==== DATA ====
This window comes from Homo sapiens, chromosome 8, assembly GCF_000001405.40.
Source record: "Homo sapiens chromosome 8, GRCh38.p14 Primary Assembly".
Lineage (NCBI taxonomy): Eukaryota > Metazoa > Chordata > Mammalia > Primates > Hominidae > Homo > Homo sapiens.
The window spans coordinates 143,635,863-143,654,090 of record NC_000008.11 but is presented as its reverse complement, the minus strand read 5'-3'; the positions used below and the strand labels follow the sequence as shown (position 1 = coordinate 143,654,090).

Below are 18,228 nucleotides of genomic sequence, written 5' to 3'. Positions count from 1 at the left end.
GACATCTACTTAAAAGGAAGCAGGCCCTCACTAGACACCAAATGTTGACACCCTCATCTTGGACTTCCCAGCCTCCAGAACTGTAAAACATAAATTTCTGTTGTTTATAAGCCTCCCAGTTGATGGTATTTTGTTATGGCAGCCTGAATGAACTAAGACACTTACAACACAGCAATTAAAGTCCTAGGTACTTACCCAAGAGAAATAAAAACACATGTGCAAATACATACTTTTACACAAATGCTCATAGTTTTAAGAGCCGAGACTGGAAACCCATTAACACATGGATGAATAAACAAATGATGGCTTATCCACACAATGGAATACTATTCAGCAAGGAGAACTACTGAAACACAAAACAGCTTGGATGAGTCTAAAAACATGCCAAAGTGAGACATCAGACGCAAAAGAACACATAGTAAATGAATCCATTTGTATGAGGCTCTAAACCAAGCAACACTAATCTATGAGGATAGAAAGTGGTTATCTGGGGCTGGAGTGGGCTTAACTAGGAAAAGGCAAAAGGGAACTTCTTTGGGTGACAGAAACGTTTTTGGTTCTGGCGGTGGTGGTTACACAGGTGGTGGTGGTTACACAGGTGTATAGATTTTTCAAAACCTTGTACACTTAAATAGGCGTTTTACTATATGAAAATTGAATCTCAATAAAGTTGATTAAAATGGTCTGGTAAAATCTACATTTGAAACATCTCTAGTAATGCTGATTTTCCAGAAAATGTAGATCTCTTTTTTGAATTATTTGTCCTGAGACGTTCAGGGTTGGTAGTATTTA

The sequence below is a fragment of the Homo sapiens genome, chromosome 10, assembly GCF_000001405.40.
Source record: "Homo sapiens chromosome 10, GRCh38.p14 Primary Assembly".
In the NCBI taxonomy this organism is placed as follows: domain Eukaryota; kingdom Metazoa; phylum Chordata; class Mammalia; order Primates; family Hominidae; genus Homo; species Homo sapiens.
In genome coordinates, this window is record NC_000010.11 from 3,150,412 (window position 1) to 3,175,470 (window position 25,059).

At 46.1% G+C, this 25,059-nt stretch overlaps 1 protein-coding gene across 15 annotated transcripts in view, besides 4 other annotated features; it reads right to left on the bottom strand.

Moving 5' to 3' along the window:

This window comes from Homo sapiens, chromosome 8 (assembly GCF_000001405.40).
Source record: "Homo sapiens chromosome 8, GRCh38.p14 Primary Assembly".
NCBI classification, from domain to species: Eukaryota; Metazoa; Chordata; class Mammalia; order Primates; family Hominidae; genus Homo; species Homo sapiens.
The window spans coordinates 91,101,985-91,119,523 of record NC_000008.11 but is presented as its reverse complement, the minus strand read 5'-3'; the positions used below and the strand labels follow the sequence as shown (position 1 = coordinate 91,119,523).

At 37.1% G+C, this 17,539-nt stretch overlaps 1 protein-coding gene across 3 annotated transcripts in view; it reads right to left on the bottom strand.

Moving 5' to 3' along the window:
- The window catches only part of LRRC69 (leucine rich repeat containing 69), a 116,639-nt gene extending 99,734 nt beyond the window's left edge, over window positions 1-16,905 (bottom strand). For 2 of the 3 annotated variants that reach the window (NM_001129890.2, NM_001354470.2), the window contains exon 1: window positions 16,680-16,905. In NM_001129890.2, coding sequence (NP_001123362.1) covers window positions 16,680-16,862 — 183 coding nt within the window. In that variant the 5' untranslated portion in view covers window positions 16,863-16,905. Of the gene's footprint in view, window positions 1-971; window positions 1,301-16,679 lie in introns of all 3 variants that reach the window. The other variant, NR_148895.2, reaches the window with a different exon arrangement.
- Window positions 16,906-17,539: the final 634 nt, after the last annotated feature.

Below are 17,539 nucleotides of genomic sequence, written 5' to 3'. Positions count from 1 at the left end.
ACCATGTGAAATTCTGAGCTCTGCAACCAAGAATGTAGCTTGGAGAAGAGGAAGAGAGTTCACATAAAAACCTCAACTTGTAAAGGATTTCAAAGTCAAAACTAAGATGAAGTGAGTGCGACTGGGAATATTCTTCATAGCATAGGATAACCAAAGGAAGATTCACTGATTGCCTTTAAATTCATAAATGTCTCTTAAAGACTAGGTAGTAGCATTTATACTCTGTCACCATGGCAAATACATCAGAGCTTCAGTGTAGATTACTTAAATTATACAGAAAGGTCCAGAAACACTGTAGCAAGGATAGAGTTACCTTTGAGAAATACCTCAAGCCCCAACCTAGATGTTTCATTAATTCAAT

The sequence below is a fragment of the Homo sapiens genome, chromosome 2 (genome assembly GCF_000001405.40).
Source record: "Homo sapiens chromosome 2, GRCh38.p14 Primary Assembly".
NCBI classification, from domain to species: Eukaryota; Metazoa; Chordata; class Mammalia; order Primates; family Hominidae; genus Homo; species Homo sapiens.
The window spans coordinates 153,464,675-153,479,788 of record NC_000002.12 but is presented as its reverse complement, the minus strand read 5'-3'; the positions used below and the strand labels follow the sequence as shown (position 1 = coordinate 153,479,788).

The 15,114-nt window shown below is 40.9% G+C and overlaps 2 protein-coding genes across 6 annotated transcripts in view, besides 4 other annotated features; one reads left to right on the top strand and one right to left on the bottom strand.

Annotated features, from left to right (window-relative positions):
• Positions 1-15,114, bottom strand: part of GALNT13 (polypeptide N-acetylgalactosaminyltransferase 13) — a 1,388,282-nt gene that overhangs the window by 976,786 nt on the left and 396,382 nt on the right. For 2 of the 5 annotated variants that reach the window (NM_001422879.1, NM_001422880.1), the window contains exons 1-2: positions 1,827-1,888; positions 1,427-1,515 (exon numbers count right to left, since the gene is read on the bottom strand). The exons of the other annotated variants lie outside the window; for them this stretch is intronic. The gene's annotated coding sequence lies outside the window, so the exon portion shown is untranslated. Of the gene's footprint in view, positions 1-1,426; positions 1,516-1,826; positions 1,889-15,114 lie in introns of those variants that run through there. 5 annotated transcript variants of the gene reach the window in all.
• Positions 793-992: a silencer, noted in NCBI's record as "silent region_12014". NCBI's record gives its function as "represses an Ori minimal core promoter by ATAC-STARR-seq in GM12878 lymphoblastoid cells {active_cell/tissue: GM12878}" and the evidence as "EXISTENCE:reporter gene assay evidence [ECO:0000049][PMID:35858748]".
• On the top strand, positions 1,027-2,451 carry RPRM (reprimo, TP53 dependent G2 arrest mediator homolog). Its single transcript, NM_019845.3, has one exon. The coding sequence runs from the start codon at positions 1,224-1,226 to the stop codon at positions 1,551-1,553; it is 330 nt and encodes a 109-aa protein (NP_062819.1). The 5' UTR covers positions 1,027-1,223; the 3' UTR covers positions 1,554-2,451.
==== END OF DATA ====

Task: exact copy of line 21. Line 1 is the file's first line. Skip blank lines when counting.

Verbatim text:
Below are 17,539 nucleotides of genomic sequence, written 5' to 3'. Positions count from 1 at the left end.